There is only one more thing I want to cover about the trip before I wrap up this section of my blog and move on to regular business. That is, the part that made this such a memorable trip, otherwise known as the answer to the question all my friends have been asking me since we got back: “What’s the most outstanding memory, or biggest highlight, from the trip?”
The answer is not the scenery. It’s not Tibet’s Potala Palace in Lhasa. It’s not the river cruise, the food, the can’t-see-them-anywhere-else sights. It was the people — though probably not the people you think.
So Much to Choose From
Of all the indigenous populations, which can be loosely grouped by ethnicity or geography, the Tibetans bring back fantastic memories. When we got to our hotel in Tibet, for instance, we were greeted at the door by Tibetan women who had a great time greeting us, draping each one of us with a Buddhist prayer scarf, accompanied by several men playing indigenous music on local instruments.
The music wasn’t a one-time thing, either: most of the time there was at least one musician playing local instruments in the gorgeous lobby. And virtually all the time, either there or in the streets, the Tibetans smiled — more than anyone else we saw. They’re terribly oppressed by the Chinese government, but the peace of their religion shines through almost constantly. They struck me as a truly happy people:
Tibet was also where we had one of our best guides, shown in the next photo, and where we added an unscheduled extra to our trip: we asked Lobsang if we could make a stop at a typical Tibetan home.
It took a bit to arrange that; on our last day, on the way to the airport to leave, and a good half-hour away from Lhasa, we got our wish: we stopped at this woman’s house.
As far as we could tell without prying, this woman took care of her grandson during the day while everyone else was out working. She let us have the run of the house — the combination living room (complete with a TV and DVD player!) and bedroom (note the two beds behind her), the pantry stocked to the gills with sacks of grain and other dried foods, the Buddhist shrine, the tiny indoor and larger outdoor kitchens, and the shared outdoor space with other neighbors for a little livestock, stacks of hay, and more.
We wanted to see how “real people” live, and got just a brief glimpse. It was lovely that this lady had absolutely no problem with the 15 of us suddenly appearing, dashing around taking pictures like mad, and then rushing off again to catch our plane, all while Lobsang probably told her how crazy we were. But like a typical Tibetan, she smiled the entire time. Thank you, ma’am!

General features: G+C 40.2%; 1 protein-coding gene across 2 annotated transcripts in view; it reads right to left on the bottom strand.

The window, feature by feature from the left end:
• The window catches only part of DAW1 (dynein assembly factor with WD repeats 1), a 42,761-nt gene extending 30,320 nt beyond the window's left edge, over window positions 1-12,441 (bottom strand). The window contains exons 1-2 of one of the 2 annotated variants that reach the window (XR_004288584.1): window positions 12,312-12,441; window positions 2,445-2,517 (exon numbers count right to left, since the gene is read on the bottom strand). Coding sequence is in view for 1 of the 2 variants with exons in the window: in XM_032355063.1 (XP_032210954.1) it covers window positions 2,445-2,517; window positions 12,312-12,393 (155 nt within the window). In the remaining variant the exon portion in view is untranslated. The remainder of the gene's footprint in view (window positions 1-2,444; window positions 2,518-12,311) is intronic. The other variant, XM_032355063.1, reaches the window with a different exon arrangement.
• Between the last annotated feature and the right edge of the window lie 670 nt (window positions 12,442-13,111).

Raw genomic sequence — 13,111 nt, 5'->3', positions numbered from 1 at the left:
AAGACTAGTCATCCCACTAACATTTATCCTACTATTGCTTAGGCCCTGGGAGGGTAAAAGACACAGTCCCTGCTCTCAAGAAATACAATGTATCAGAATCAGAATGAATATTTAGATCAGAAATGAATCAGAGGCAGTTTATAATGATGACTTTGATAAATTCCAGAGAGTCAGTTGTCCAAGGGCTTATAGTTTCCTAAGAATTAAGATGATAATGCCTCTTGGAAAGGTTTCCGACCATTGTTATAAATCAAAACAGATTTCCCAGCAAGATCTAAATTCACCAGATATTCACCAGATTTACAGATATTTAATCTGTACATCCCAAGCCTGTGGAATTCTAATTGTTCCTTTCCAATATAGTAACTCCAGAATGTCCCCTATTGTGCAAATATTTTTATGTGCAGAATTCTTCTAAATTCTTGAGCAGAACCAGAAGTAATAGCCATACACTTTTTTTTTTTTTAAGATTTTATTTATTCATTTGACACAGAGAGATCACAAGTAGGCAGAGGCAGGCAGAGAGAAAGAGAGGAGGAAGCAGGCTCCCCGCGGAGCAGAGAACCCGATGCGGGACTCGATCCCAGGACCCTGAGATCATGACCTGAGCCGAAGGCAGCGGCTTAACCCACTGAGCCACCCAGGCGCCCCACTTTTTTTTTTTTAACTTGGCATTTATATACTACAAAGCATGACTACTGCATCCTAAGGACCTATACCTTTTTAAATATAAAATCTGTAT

The house had a small upstairs patio, where foods were dried. This shot from
there into the yard below shows two things: the makeshift truck, and the solar
cooker, which we saw in use in many places to heat tea water.
Outside of Tibet, the next shot, taken in a large, open market in Chongqing, shows two passions of the Chinese: the “Whac-A-Mole” game, which we saw in a lot of places (usually with someone playing it), and split-bottom pants, which we saw on lots and lots of babies:
Indeed the markets, and the sellers there, were most interesting. Some markets were very tourist-centric, though others were clearly mainly for locals. Either way, the “shopkeepers” (usually someone in a tent who set up for the day) truly welcomed tourists, probably because most of us are not too savvy about prices.
It’s a real game: the seller quotes a price, the buyer acts like it’s outrageous and offers a counter, the seller acts like he’s offended — but quickly offers a slight discount, and it goes back and forth for a bit until the buyer starts to walk away …and then the seller says “Wait!” and offers a much better price.
Only then do money and goods change hands. It was fairly typical to get goods for a quarter or third of the initial asking price, which were actually pretty reasonable in the first place. Here’s one of my favorite items being made:
This young man is copying a classic painting on the inside of a crystal bottle; you can see some of them in the foreground. I bought several of these; they tended to go for US$5-10 for the smaller sizes — not bad for fun handmade pop art.
I especially liked the triangular bottles (look closely at the ones that look like tiny cylinders), which would catch the light in interesting ways, such as the one cut off at the lower left.